“Apple officials have offered no detailed explanation regarding the source of a memo sent to Apple employees the morning of May 16 that falsely claimed that there would be a delay in the release of the company’s iPhone and the Mac OS X Leopard operating system,” Daniel Drew Turner reports for eWeek.
“Soon after the purported internal Apple e-mail was published on the consumer electronics Web site Engadget.com, Apple’s stock price fell from $108.83 to a low of $103.42. The stock recovered by the end of the day, and moved higher on May 17, but at one point nearly $4 billion of Apple’s market capitalization had evaporated,” Turner reports.
“Engadget quickly posted an update to its story, saying the e-mail was a hoax, but still stating that it was ‘an actual internal Apple e-mail that went out to thousands of Apple employees earlier today,'” Turner reports. “However, Natalie Kerris, spokesperson for Apple, based in Cupertino, Calif., contradicted this, telling eWEEK on May 17 that the e-mail ‘did not come from Apple.'”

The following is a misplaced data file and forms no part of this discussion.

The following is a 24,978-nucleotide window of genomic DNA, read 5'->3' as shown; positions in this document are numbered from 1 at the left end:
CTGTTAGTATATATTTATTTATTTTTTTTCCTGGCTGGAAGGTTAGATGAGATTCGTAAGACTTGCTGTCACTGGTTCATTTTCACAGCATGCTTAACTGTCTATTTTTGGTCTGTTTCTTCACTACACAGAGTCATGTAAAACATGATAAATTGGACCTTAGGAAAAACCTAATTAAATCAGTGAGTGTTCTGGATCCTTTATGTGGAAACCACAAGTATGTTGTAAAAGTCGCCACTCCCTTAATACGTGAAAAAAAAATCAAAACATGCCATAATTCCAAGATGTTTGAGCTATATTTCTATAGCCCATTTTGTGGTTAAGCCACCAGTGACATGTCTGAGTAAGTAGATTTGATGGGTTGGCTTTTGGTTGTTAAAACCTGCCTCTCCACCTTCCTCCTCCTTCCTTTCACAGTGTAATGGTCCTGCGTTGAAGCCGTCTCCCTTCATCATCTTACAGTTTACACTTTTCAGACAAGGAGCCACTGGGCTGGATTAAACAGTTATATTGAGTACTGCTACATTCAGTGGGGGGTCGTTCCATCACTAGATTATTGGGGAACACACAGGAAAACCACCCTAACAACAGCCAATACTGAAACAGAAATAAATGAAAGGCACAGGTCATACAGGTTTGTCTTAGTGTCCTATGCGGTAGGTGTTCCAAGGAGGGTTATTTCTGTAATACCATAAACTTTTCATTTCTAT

“Kerris declined to discuss any potential investigation into the provenance of the e-mail,” Turner reports. “A spokesperson for the SEC, based in Washington, said he ‘could not confirm or deny’ whether any SEC action would be taken. Intentional manipulation of a company’s stock price can be a serious crime, but, he said, the SEC decides what to pursue based on a ‘case-by-case analysis.'”
Turner reports, “How easily investigators can find the source of the fake Apple memo may depend on whether the memo was sent by a market speculator in the United States or by a sophisticated criminal ring operating in some region far from the reach of federal prosecutors.”
Full article here.